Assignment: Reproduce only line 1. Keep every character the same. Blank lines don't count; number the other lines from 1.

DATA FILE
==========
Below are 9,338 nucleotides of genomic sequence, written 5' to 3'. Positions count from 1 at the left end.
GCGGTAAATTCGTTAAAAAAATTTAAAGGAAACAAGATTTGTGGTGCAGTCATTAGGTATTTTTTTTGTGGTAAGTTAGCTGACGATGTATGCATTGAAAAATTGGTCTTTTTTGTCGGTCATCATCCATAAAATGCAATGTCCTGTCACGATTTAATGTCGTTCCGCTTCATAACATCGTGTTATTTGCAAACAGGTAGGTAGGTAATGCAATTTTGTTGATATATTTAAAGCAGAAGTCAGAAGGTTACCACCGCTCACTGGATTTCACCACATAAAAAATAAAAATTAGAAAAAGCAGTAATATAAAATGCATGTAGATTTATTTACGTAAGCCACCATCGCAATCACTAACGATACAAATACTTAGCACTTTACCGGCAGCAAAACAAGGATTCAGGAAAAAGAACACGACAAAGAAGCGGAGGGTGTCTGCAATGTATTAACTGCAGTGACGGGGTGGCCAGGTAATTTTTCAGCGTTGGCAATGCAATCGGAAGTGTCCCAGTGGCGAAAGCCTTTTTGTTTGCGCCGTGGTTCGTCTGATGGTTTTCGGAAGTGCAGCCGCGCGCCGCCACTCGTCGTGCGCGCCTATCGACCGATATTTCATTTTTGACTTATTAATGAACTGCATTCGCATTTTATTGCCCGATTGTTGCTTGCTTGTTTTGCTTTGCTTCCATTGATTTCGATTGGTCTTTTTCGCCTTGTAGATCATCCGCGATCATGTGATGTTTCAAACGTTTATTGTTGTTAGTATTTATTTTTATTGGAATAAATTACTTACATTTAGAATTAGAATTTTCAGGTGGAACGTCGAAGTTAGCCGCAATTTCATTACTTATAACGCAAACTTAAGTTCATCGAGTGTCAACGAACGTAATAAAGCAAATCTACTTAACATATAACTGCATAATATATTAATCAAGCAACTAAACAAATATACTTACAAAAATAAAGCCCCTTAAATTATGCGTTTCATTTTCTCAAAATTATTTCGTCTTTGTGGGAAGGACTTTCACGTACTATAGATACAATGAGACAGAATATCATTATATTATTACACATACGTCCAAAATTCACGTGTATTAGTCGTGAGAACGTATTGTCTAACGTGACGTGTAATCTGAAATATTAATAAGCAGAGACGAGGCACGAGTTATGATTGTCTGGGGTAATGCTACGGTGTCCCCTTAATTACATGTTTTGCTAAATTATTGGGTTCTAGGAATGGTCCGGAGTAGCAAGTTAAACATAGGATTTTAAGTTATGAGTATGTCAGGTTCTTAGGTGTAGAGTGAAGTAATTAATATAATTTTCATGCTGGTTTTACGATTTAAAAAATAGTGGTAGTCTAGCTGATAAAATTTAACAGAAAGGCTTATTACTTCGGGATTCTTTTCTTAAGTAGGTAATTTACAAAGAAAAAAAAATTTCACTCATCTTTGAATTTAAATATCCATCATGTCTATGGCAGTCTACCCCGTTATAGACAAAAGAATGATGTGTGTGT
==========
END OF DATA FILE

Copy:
Below are 9,338 nucleotides of genomic sequence, written 5' to 3'. Positions count from 1 at the left end.